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The Shanghai-based artist Xu Zhen is a rising star of the new Chinese art. At age twenty-seven he is part of a young generation whose members have achieved attention on an international stage. Official recognition of contemporary art is a recent development in China, where censorship of exhibitions was only relaxed in the 1990s. The rapid development of the Chinese economy has involved an opening up to global capital, and perhaps this has led to an acceptance of the powerful form of cultural capital embodied in the international art market. In 2001 Xu Zhen represented China at the Venice Biennale, and in 2005 was part of the first official pavilion sponsored by the Chinese government.
As part of the Melbourne International Arts Festival, Spacement showed Xu Zhen’s video ‘From Inside the Body’. It was originally part of the group exhibition ‘Art For Sale’, a mock supermarket staged in a Shanghai mall in 1999 that was soon closed down by government officials. It included such unusual items as jars of pureed human brains by artist Zhu Yu, and a video by Hu Jieming showing the artist masturbating. Xu Zheng’s contribution was relatively mild in comparison. ‘From Inside the Body’ shows three screens depicting the same room with an ordinary brown vinyl couch. As described by Xu, ‘the left one recorded the actions of a man, the right recorded a woman, and the middle, both. The man came in first and became aware of an indefinable smell. To find out where the smell was coming from, he took off his clothes and started smelling himself. Then a woman entered and did the same. Finally, they began sniffing each other’s naked bodies’ (Shanghart gallery website).
The original video installation included the actual lounge itself as viewer seating, an evocative element absent from its incarnation at Spacement. This was unfortunate, since it may have induced a greater degree of involvement in the audience. As it stands, ‘From Inside the Body’ is both intriguing for the frank intimacy it displays, and also disturbing for the voyeurism it forces upon the viewer. This sense of voyeurism is increased if one is aware that the young man and woman engaged in semi-naked sniffing are actually Xu Zhen and his girlfriend. The couple’s self-obsessed activity creates a closed and claustrophobic atmosphere, which makes some sense of the work’s misleading title.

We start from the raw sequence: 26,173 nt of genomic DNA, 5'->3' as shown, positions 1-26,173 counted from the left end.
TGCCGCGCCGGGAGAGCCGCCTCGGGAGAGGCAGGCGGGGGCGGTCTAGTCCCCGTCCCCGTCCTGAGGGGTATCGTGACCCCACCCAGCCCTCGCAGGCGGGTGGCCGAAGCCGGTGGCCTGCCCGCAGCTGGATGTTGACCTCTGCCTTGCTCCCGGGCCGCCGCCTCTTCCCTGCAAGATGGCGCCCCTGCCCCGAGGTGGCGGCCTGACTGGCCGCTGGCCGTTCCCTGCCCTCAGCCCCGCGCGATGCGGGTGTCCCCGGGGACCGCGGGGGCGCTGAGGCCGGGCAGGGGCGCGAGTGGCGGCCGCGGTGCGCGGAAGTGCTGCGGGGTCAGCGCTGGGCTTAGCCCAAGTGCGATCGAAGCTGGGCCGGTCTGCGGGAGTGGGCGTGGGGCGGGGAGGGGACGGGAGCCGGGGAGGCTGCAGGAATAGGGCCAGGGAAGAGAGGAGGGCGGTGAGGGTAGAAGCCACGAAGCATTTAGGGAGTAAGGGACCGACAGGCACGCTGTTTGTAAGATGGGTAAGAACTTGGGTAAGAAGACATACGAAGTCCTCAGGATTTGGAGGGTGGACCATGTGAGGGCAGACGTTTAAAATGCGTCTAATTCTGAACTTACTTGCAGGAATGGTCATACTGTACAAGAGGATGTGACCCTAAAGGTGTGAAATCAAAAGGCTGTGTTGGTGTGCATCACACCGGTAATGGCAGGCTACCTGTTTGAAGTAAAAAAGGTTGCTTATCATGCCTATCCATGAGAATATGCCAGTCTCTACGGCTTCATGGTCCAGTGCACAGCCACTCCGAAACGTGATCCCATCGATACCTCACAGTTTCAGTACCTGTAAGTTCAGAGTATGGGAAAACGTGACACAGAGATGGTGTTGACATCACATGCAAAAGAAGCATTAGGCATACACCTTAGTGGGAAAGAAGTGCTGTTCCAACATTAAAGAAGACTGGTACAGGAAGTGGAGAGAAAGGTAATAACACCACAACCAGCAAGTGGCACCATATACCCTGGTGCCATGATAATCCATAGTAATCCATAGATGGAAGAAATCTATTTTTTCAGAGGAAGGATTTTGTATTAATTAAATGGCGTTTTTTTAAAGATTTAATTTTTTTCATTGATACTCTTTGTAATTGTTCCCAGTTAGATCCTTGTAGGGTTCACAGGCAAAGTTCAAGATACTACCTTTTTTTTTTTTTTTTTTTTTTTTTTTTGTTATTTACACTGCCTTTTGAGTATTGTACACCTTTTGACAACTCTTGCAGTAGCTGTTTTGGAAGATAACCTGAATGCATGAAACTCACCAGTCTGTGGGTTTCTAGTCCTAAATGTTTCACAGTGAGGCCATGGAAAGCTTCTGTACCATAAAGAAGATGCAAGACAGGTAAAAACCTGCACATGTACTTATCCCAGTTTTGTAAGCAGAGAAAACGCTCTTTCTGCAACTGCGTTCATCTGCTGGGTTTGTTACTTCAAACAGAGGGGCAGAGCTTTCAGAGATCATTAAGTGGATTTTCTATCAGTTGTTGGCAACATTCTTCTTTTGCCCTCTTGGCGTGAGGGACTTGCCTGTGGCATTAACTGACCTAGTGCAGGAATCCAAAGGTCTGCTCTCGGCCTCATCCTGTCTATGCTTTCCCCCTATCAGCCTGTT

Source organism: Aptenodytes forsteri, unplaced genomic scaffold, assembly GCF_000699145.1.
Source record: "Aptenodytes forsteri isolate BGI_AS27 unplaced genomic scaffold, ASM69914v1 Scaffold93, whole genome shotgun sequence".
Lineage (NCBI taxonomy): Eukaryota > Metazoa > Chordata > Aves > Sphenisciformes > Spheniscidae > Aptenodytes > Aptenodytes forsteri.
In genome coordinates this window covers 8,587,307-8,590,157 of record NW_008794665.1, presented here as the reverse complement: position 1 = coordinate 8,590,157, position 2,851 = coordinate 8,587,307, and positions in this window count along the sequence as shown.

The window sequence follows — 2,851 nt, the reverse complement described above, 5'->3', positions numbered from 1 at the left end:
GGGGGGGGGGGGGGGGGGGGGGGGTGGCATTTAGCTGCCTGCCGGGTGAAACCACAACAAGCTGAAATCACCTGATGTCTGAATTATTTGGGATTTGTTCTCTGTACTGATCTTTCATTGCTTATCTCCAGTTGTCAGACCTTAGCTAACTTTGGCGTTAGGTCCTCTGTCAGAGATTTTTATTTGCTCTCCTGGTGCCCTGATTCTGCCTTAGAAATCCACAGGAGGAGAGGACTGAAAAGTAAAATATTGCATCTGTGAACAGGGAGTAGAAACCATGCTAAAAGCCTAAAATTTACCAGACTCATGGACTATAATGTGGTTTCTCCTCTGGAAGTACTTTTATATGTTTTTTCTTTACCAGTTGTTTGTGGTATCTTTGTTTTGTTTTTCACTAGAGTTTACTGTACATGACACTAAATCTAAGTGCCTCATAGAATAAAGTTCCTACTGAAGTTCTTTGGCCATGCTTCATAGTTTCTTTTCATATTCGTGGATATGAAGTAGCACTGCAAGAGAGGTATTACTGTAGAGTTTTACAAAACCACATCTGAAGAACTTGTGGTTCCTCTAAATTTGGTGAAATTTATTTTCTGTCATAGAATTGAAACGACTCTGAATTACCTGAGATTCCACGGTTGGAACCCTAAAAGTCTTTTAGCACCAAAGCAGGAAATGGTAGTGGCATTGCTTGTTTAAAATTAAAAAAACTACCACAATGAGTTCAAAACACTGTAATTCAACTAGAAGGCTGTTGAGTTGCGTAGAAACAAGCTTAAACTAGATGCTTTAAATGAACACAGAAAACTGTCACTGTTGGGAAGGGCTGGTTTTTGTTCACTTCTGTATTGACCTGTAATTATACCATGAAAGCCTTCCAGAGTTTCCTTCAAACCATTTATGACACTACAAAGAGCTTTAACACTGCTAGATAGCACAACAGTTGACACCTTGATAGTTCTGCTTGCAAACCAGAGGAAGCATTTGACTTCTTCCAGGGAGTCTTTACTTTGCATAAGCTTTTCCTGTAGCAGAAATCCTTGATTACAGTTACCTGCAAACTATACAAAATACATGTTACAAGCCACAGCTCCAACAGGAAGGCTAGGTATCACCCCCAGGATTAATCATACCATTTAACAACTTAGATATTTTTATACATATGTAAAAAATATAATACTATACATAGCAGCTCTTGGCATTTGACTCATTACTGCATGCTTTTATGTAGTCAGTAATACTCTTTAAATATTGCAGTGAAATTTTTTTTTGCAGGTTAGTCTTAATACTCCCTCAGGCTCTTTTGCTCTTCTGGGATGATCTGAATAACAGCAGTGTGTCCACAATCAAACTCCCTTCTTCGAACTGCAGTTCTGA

There is a six year gap between the video and the other component of this exhibition, a 2005 installation titled The Last Few Mosquitoes. In a darkened section of the gallery a number of predatory-looking mosquitoes were perched on the walls, sparsely illuminated by spotlights. Ominously larger than life, their transparent abdomens rhythmically swelled with blood-like fluid as they sucked away at the sterile white skin of the gallery walls. Like the video this was a disturbing yet strangely fascinating spectacle. The mosquitoes managed to look fake and real at the same time, convincing hairy parts matched with metallic legs and plastic abdomens. Their naked instinctual behaviour was repellant, yet the title of the work promoted a feeling that these cultured insects are an endangered species deserving of respect, if not admiration. Parallels with the art world inevitably spring to mind.
On a thematic level both pieces in this exhibition convey a fascination with skin as a seductive yet vulnerable surface. This is a theme Xu Zhen successfully mined at the beginning of his career, presenting aspects of the body as a sculpturally minimal form, often acted upon by external forces. His early work includes a video showing a man’s back slapped repeatedly so that it slowly turns red, female pubic areas displayed as triangular flags, photographs of a male nude with a trickle of menstrual blood running down his leg, and a notorious video in which the artist beats a dead cat against a concrete floor.
Xu Zhen’s more recent work, such as The Last Few Mosquitoes, has been less concerned with overt sexuality and violence, yet continues to explore unsettling physical relationships and states of being. Since 1998 he has used a range of approaches to making art, a creative eclecticism that is interesting if somewhat inconsistent on a formal level. In the current exhibition the two pieces look like the work of different artists, despite the minimal aesthetic and absurdist humour they share. Whether this is a drawback is for the viewer to decide. It is still a mesmerizing introduction to an artist playing dangerously with the codes of visual culture.